In addition to creating a climate for the development of dissident movements in the Communist world, which called for greater freedom, democracy and an end to totalitarian oppression, the Accords attest that diplomacy and negotiation can change the world. As Ford said, the Accords saw some of the most closed and oppressive regimes make a public commitment to allow their citizens "greater freedom and movement" which served as a "yardstick" by which the world could measure "how well they live up to the stated intentions."[19] Ford and others at Helsinki were convinced that normalization of relations with the Soviet Union would not restrict matters of discussion only to those of defense but include cultural exchange and commerce, which could lead to a lessening of tension. "Surely" said Ford "this is in the best interest of the United States and of the peace of the world."[19] Cultural and commercial encounters made possible by the Accords helped each side to see the other as fellow humans, with artistic and other interests in common. The stereotypes of the other as the "enemy" became harder to sustain. One eminent Soviet scholar described the Accords as marking the start of a "new phase of international relations, which finds its expression in the strengthening of international ties and cooperation in the fields of economy, science, and culture."[20] Yale argues that more than anything else, it was cultural exchange that ended communism in the Soviet Union. Over a period of 35 years, such exchange took place "under agreements" such as the Helsinki Accords "concluded with the Soviet government" and "at a cost minuscule in comparison with U.S. expenditure on defense and intelligence."[21]


  1. Brinkley (2007), 111.
  2. 2.0 2.1 2.2 Brinkley (2007), 106.
  3. Brinkley, 110.
  4. Brinkley, 107.
  5. Drinan (2001), 105.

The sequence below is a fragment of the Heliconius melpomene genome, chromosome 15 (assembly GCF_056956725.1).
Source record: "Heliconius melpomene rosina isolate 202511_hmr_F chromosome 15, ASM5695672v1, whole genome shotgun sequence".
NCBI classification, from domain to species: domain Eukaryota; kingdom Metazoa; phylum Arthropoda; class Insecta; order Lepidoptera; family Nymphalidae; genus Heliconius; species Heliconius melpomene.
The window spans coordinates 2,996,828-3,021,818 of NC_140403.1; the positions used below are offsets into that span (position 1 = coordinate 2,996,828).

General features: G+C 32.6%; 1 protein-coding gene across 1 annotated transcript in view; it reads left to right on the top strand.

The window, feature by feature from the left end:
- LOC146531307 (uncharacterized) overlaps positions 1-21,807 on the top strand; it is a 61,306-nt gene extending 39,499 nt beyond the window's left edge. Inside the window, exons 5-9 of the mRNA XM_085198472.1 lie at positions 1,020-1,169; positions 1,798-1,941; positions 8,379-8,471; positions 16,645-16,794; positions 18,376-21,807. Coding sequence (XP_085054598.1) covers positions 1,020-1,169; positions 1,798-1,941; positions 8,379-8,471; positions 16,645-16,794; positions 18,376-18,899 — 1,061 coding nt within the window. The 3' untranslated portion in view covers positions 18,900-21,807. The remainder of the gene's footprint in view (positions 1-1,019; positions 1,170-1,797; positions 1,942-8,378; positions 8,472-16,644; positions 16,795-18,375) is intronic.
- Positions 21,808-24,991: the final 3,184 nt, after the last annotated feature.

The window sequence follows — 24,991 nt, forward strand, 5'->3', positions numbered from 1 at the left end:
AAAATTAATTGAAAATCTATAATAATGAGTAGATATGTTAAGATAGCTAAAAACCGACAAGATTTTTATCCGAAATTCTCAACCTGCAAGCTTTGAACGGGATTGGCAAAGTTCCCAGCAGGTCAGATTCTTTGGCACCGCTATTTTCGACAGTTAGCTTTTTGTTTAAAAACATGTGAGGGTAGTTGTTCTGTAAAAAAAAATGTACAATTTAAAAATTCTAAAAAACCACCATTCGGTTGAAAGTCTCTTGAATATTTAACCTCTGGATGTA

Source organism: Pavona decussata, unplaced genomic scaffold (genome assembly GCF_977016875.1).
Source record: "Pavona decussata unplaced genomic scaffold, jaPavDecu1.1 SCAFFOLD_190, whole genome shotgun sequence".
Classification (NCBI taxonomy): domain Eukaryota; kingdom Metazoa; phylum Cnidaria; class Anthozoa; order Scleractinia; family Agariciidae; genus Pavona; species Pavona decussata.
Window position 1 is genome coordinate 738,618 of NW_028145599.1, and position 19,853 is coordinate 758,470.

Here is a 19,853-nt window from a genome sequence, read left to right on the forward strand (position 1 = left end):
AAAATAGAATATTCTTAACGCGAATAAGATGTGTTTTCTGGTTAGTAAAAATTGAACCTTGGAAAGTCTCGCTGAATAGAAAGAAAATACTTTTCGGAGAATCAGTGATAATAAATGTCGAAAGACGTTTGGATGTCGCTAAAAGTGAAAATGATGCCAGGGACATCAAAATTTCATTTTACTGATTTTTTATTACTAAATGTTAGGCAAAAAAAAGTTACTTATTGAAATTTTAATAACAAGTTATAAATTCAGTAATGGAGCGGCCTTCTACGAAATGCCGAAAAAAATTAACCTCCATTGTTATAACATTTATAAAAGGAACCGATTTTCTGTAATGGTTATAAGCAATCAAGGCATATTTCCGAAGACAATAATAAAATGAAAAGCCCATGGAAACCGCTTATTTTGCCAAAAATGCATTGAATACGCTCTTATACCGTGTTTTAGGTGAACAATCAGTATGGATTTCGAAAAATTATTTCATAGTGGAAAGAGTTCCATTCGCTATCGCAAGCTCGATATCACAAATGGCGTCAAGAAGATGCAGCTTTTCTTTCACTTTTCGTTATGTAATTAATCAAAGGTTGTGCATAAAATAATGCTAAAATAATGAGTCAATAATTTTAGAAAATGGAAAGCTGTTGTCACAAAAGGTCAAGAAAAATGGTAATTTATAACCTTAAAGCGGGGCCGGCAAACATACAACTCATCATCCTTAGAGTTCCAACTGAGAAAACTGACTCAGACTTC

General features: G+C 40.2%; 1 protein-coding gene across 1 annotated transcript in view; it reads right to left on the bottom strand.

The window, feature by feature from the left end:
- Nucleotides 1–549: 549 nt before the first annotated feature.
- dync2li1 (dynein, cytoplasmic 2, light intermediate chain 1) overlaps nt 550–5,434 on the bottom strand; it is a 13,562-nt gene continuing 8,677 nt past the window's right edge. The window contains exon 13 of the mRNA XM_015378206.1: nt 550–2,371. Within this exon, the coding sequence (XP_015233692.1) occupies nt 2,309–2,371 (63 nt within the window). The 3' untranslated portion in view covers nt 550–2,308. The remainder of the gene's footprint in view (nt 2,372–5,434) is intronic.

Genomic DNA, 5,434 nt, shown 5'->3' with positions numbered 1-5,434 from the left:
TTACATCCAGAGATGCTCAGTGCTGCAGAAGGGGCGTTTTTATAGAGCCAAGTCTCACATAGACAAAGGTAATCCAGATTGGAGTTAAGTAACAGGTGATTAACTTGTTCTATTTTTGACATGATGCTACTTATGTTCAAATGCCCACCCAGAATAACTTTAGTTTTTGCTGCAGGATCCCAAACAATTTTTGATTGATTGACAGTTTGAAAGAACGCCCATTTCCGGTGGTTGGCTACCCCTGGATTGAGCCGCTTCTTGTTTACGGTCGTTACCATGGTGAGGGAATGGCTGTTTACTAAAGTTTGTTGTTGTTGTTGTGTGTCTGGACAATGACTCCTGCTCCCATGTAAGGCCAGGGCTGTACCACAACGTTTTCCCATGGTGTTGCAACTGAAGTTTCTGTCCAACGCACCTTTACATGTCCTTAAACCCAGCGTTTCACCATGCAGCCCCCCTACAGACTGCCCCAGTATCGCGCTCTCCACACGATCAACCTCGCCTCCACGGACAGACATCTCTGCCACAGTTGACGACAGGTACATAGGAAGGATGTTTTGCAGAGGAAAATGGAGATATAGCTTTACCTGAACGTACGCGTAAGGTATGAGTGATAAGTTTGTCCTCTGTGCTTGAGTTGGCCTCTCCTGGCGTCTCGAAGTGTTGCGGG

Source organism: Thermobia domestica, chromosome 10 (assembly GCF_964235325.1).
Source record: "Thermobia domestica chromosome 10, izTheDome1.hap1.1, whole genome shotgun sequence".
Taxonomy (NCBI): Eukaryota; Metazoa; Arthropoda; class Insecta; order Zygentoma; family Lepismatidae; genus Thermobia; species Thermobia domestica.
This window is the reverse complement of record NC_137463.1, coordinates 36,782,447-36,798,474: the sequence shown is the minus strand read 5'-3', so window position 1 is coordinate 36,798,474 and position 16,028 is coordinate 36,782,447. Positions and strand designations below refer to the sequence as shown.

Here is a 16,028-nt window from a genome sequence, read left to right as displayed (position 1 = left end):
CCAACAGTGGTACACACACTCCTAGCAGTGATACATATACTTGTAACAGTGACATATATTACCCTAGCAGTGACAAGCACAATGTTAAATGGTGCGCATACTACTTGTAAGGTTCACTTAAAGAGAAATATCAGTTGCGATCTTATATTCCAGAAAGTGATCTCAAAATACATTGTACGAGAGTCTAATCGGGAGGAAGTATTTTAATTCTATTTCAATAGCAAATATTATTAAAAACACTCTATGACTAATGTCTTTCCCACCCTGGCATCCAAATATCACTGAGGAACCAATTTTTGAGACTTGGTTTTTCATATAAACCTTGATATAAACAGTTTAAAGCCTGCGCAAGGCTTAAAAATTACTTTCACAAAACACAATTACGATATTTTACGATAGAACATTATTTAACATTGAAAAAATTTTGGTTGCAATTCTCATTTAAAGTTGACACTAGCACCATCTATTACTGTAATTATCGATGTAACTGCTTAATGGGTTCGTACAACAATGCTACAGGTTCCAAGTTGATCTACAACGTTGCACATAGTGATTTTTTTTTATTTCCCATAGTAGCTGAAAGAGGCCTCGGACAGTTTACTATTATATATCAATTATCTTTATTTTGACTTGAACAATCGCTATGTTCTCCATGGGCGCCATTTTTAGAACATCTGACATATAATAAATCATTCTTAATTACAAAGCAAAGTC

6. Dizard (2001), 105.
  7. Thompson (2004), 268.
  8. Mount and Gauthier (2006), 127.
  9. Bagby (1999), 295.
  10. Brinkley (2007), 111.
  11. Dizard (2001), 105.
  12. 12.0 12.1 Dizard (2001), 90.
  13. 13.0 13.1 Drinan (2001), 73.
  14. Gaddis (2005), 190.
  15. Mount and Gauthier (2006), 127-128.
  16. Dizard (2001), 106.
  17. Mount and Gauthier (2006), xxii.
  18. Mount and Gauthier (2006), 110.
  19. 19.0 19.1 Brinkley (2007), 110.
  20. Richmond (2004), 43. citing Aleksei R. Khokhlov.
  21. Richmond (2004), xiii-xiv.


  • Bagby, Wesley Marvin. 1999. America's International Relations Since World War I. New York, NY: Oxford University Press. ISBN 9780813341453.
  • Brinkley, Douglas. 2007. Gerald R. Ford. New York, NY: Times Books. ISBN 9780805069099.
  • Dizard, Wilson P. 2001. Digital Diplomacy: U.S. Foreign Policy in the Information Age. Westport, CT: Praeger. ISBN 9780275972271.
  • Drinan, Robert F. 2001. The Mobilization of Shame: A World View of Human Rights. New Haven, CT: Yale University Press. ISBN 9780300088250.
  • Gaddis, John Lewis. 2005. The Cold War: A New History. New York, NY: Penguin Press. ISBN 9781594200625.
  • Mount, Graeme S., and Mark Gauthier. 2006. 895 Days That Changed the World: The Presidency of Gerald R. Ford. Montreal, CA: Black Rose Books. ISBN 9781551642758.
  • Petrovsky, Vladimir. 2006. "The Helsinki Process as a Model for Korea." World & I Special Report 2 (1).
  • Richmond, Yale. 2004. Cultural Exchange & The Cold War: Raising the Iron Curtain. University Park, PA: Pennsylvania State University Press. ISBN 9780271023021.
  • Thompson, John M. 2004. Russia and the Soviet Union: An Historical Introduction from the Kievan State to the Present. Boulder, CO: Westview Press. ISBN 9780813341453.

External links

All links retrieved December 14, 2017.